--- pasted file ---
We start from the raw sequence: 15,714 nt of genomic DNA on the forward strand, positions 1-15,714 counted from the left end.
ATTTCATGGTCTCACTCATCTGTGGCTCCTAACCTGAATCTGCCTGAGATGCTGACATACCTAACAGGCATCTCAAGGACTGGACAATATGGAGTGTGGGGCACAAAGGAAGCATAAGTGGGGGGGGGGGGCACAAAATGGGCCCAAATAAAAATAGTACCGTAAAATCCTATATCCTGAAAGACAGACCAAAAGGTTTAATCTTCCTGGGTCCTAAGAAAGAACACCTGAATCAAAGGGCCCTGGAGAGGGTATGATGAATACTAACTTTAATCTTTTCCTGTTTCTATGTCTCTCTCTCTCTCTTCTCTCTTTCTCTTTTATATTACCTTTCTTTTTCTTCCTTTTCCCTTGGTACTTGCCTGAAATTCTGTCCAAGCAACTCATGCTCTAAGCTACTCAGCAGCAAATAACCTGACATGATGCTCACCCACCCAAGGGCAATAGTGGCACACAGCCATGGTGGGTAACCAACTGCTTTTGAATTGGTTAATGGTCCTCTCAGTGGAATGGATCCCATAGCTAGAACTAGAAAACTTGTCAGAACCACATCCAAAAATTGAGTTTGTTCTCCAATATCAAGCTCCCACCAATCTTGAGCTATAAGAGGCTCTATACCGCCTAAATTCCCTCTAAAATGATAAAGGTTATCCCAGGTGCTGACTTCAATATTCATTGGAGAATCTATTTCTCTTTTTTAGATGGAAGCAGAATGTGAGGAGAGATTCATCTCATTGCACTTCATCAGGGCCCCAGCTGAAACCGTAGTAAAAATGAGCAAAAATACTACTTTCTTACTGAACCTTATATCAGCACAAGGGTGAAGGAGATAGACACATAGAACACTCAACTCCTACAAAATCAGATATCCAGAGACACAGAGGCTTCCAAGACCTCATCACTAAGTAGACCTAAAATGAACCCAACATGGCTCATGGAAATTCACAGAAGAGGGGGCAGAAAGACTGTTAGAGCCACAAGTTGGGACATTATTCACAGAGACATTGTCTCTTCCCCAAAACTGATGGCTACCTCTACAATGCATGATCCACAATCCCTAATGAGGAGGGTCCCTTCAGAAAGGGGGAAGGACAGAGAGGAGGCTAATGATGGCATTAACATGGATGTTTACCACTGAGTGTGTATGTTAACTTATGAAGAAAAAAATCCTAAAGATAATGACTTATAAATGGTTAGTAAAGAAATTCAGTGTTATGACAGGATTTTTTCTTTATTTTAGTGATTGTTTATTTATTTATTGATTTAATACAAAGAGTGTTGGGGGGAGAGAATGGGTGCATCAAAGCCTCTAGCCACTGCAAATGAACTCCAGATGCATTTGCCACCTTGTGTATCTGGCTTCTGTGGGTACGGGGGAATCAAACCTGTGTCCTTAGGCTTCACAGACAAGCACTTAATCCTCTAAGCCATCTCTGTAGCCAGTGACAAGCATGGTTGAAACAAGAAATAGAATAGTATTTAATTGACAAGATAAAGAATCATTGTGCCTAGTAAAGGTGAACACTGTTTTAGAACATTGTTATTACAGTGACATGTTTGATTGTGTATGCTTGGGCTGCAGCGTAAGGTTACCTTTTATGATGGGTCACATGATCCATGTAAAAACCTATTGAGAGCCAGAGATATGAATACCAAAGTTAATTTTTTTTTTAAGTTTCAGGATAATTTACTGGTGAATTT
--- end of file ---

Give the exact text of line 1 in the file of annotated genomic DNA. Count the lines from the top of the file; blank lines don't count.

We start from the raw sequence: 15,714 nt of genomic DNA on the forward strand, positions 1-15,714 counted from the left end.